The Contingency Plan is more commonly known as “Plan B.” This is the section of your business plan that explains how additional sales, covers, etc. can be achieved if one of three scenarios occurs: (1) your idea/concept/product is producing revenue that is NOT achieving the “beak-even point” (explained later); (2) your idea/concept/product is producing revenue that is achieving only the “break-even point;” or (3) your idea/concept/product is producing revenue barely above the “break-even point.” In these three scenarios, your idea/concept/product is either losing money, or making just enough to stay afloat. Either way, your investors and you are not making enough money to be “happy.”

The purpose of this section is to show the potential investor that in the rare case that your idea/concept/product does not produce as much revenue as initially speculated, an additional step can be initiated in order to create more revenue. You may be asking, “If this Contingency Plan can produce more revenue, then why not initiate it in the beginning?” The reason you do not want to include this as part of the main plan is that a Contingency Plan usually deviates from your initial business plan and creates additional costs. For example, if your main business plan is for a restaurant, your Contingency Plan may be to turn the restaurant into a night club after your restaurant closes for the day. Another idea may be to deliver food from your restaurant or to double as a catering service. Whatever your Contingency Plan may be, note that additional costs will result. As such, do not take this section lightly. Whatever you do, do NOT come up with a last minute idea, throw it into the plan, and then expect a potential investor to take you seriously.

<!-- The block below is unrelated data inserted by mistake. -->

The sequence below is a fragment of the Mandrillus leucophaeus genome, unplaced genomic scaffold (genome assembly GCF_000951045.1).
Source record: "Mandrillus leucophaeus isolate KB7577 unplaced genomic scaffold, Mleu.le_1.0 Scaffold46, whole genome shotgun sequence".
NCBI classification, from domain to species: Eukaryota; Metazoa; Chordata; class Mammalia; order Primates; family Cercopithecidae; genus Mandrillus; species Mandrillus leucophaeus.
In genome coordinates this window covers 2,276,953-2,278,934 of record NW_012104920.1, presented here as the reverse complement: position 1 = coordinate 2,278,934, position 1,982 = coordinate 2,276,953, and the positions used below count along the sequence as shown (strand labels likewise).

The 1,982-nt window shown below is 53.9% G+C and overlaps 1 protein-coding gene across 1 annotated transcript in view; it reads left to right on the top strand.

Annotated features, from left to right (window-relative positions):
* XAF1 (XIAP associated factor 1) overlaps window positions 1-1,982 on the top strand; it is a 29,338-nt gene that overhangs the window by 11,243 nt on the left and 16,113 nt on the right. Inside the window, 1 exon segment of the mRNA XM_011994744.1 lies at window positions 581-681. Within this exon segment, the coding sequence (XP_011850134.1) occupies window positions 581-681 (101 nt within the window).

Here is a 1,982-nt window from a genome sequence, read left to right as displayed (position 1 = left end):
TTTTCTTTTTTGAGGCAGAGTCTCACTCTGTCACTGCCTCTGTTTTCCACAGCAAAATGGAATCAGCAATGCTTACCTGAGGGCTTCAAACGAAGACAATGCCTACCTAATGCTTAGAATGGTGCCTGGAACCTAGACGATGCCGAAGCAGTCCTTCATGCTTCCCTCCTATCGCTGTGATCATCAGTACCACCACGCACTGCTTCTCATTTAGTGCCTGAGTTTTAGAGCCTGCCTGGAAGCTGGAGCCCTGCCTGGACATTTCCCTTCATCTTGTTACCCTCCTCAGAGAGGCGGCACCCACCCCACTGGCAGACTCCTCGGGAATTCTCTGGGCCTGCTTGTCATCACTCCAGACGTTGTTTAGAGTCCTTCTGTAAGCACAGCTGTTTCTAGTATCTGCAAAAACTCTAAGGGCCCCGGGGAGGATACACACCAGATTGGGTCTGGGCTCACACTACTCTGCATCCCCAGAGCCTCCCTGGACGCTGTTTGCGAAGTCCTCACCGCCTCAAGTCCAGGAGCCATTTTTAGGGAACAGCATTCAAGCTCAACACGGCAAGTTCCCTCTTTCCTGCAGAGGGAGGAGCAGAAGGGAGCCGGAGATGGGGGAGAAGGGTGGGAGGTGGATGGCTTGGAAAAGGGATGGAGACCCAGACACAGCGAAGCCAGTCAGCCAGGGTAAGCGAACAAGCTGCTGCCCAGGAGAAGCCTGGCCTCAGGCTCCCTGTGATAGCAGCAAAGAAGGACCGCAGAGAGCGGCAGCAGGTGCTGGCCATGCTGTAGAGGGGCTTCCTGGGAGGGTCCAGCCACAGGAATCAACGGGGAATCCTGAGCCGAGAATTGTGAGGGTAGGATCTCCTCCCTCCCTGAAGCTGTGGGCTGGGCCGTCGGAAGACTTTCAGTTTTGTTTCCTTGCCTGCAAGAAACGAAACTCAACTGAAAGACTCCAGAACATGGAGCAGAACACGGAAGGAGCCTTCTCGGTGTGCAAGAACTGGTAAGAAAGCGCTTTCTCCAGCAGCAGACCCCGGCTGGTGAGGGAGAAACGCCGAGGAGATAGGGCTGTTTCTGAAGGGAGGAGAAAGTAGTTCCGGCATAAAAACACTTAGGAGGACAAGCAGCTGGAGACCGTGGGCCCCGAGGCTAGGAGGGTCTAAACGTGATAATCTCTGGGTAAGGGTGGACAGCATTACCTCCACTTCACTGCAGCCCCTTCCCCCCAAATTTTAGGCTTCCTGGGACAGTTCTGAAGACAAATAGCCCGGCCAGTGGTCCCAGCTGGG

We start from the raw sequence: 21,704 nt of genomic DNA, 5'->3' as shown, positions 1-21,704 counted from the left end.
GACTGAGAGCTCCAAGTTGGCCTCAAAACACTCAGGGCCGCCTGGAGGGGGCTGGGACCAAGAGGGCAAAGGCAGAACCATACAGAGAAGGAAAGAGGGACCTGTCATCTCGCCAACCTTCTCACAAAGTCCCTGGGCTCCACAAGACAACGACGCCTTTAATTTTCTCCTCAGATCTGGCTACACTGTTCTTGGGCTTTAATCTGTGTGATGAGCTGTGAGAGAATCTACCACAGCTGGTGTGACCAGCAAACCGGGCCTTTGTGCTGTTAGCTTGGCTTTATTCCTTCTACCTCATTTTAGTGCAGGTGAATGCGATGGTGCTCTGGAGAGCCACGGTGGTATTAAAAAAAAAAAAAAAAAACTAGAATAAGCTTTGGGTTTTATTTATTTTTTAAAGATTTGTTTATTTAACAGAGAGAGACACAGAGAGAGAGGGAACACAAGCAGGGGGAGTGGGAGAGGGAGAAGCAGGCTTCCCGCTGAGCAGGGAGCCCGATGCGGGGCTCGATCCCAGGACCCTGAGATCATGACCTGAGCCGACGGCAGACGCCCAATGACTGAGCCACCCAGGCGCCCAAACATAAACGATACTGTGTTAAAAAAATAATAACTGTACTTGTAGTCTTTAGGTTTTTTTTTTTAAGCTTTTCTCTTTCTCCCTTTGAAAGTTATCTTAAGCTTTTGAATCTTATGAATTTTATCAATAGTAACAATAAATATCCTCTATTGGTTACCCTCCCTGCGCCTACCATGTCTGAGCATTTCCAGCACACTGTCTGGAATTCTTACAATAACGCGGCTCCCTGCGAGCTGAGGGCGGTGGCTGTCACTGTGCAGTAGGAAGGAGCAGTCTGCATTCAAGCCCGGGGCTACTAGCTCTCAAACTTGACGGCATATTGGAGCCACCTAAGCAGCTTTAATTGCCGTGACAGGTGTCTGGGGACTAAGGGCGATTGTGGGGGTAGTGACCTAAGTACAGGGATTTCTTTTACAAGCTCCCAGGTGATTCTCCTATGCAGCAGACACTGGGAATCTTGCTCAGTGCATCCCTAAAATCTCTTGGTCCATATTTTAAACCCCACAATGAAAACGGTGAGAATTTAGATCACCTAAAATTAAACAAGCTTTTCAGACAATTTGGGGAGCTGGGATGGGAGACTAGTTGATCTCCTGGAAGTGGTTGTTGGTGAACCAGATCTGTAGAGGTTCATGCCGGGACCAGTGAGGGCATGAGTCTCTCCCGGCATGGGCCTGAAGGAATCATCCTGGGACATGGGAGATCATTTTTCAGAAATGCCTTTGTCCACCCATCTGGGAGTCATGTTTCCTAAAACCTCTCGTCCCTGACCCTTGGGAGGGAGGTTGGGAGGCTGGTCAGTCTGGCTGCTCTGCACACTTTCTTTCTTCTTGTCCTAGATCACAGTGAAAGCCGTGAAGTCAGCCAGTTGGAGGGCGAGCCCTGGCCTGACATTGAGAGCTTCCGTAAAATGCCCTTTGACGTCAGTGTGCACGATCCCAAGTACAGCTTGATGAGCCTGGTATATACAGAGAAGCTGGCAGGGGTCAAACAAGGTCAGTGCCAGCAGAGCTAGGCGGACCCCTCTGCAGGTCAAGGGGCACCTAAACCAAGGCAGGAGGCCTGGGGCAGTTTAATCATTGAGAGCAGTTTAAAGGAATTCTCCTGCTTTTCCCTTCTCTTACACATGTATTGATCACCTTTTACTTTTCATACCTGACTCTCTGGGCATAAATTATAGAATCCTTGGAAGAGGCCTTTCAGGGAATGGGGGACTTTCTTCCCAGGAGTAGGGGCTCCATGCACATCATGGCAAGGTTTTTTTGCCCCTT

Your Contingency Plan should be well though out, but should not be overly descriptive. This is your secondary idea and should not take away from the main plan. Also, make sure that your plan is realistic. For example, if your product is not selling as well, do not have a new product line as your Contingency Plan. A Contingency Plan is not a “start over” plan. It is a plan that salvages the profitability of your current product. Think about it; why would an investor invest in a second product from you if your first product is failing?

Lastly, your Contingency Plan needs to show the additional costs that will result from your contingency. Make sure that these new costs do not overshadow the purpose of the Contingency Plan. The contingency has to be as cost-effective as possible. Remember, if you have to initiate this section of your plan, your idea/concept/product is not performing well. Therefore, cost effectiveness is key to a successful contingency.

Next time, the financials…